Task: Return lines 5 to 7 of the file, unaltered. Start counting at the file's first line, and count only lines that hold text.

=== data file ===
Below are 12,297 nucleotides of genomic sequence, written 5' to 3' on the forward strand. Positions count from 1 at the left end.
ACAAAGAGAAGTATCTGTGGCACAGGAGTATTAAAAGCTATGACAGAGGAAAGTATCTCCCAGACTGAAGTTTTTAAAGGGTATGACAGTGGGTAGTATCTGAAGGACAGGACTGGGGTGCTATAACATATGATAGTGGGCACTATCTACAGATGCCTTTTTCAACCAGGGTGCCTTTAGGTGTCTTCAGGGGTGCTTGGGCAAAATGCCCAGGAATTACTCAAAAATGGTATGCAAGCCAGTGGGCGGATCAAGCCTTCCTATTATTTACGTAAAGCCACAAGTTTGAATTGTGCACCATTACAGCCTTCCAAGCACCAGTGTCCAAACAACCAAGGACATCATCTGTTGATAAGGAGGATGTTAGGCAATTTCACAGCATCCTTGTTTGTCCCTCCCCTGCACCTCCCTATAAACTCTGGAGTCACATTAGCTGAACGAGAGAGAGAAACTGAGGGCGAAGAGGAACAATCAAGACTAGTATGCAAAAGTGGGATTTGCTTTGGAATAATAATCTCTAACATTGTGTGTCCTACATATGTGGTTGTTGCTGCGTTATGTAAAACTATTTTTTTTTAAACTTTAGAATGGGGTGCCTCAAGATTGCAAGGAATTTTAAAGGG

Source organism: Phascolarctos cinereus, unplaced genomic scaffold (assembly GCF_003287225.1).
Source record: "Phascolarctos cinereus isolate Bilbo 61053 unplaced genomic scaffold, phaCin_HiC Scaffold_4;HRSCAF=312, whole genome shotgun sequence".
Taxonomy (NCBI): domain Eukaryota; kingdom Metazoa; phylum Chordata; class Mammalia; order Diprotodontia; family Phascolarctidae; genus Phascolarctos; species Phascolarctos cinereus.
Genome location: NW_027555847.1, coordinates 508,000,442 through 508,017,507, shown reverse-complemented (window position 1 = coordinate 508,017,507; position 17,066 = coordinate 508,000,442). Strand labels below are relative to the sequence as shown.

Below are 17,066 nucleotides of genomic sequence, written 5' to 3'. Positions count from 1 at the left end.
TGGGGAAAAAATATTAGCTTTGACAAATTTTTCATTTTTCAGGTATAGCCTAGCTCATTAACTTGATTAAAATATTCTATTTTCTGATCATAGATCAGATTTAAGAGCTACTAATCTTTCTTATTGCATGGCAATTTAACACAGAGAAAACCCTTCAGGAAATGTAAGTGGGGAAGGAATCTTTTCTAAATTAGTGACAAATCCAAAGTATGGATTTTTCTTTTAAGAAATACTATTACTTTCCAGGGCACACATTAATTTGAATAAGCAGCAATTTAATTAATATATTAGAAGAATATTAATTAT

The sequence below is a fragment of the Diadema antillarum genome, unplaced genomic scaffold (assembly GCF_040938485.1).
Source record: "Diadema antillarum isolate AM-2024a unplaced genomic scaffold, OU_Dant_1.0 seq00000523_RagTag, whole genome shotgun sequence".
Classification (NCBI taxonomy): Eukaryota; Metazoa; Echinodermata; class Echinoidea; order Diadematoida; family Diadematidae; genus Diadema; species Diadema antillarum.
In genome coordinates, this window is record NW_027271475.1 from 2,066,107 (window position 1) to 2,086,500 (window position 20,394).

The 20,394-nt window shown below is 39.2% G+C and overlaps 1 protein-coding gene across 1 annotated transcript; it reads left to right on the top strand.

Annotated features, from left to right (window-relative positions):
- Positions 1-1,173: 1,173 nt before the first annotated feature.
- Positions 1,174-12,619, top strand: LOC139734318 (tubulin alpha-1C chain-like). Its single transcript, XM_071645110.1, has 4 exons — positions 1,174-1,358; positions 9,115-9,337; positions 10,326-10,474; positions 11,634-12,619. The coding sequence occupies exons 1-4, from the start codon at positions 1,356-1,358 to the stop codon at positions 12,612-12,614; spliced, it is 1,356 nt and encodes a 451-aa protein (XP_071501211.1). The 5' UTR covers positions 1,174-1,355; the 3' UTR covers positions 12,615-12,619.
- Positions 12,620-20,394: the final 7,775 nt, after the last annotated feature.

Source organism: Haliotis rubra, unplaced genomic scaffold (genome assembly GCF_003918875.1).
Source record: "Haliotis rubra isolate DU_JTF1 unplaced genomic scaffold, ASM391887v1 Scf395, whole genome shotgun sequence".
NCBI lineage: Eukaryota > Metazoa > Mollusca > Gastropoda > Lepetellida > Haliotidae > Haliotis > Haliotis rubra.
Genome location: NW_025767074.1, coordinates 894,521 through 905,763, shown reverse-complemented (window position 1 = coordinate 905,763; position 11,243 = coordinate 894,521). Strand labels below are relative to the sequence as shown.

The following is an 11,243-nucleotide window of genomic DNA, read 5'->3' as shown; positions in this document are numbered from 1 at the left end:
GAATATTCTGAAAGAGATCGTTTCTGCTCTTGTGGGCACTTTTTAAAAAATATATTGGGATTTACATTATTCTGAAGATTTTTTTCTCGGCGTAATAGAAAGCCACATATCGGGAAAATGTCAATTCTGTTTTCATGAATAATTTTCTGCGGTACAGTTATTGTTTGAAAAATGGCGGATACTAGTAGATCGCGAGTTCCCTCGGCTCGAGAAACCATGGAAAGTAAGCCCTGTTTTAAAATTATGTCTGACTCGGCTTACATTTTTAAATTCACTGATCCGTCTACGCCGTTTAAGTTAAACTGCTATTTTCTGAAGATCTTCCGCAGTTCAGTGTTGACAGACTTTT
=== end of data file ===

Taxonomy (NCBI): domain Eukaryota; kingdom Metazoa; phylum Chordata; class Mammalia; order Diprotodontia; family Phascolarctidae; genus Phascolarctos; species Phascolarctos cinereus.
Genome location: NW_027555847.1, coordinates 508,000,442 through 508,017,507, shown reverse-complemented (window position 1 = coordinate 508,017,507; position 17,066 = coordinate 508,000,442). Strand labels below are relative to the sequence as shown.

Below are 17,066 nucleotides of genomic sequence, written 5' to 3'. Positions count from 1 at the left end.